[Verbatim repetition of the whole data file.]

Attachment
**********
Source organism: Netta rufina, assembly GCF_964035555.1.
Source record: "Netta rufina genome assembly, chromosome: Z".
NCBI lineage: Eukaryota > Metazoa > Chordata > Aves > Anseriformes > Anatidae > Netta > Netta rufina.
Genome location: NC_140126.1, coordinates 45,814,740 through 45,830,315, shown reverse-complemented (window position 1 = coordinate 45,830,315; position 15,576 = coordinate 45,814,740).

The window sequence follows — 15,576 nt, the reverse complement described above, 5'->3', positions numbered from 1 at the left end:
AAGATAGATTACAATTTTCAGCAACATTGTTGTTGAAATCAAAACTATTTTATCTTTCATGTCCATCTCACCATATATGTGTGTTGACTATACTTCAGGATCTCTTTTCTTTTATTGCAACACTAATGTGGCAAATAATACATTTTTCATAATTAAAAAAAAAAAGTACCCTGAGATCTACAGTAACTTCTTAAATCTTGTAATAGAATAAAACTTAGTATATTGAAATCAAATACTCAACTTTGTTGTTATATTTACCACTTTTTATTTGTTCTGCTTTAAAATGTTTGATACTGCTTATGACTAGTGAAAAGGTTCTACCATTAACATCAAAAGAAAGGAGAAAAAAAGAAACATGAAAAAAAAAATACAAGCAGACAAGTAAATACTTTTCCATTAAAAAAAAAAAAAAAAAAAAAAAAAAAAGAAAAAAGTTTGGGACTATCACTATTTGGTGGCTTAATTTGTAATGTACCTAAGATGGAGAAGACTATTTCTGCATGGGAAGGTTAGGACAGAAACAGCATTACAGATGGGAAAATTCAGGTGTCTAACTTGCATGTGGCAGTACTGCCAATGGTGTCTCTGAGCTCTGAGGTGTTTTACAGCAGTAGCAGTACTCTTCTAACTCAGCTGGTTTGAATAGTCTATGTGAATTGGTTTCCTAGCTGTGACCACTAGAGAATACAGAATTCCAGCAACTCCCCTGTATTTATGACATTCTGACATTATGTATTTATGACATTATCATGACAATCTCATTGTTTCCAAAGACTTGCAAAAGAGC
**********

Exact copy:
Source organism: Netta rufina, assembly GCF_964035555.1.
Source record: "Netta rufina genome assembly, chromosome: Z".
NCBI lineage: Eukaryota > Metazoa > Chordata > Aves > Anseriformes > Anatidae > Netta > Netta rufina.
Genome location: NC_140126.1, coordinates 45,814,740 through 45,830,315, shown reverse-complemented (window position 1 = coordinate 45,830,315; position 15,576 = coordinate 45,814,740).

The window sequence follows — 15,576 nt, the reverse complement described above, 5'->3', positions numbered from 1 at the left end:
AAGATAGATTACAATTTTCAGCAACATTGTTGTTGAAATCAAAACTATTTTATCTTTCATGTCCATCTCACCATATATGTGTGTTGACTATACTTCAGGATCTCTTTTCTTTTATTGCAACACTAATGTGGCAAATAATACATTTTTCATAATTAAAAAAAAAAAGTACCCTGAGATCTACAGTAACTTCTTAAATCTTGTAATAGAATAAAACTTAGTATATTGAAATCAAATACTCAACTTTGTTGTTATATTTACCACTTTTTATTTGTTCTGCTTTAAAATGTTTGATACTGCTTATGACTAGTGAAAAGGTTCTACCATTAACATCAAAAGAAAGGAGAAAAAAAGAAACATGAAAAAAAAAATACAAGCAGACAAGTAAATACTTTTCCATTAAAAAAAAAAAAAAAAAAAAAAAAAAAAGAAAAAAGTTTGGGACTATCACTATTTGGTGGCTTAATTTGTAATGTACCTAAGATGGAGAAGACTATTTCTGCATGGGAAGGTTAGGACAGAAACAGCATTACAGATGGGAAAATTCAGGTGTCTAACTTGCATGTGGCAGTACTGCCAATGGTGTCTCTGAGCTCTGAGGTGTTTTACAGCAGTAGCAGTACTCTTCTAACTCAGCTGGTTTGAATAGTCTATGTGAATTGGTTTCCTAGCTGTGACCACTAGAGAATACAGAATTCCAGCAACTCCCCTGTATTTATGACATTCTGACATTATGTATTTATGACATTATCATGACAATCTCATTGTTTCCAAAGACTTGCAAAAGAGC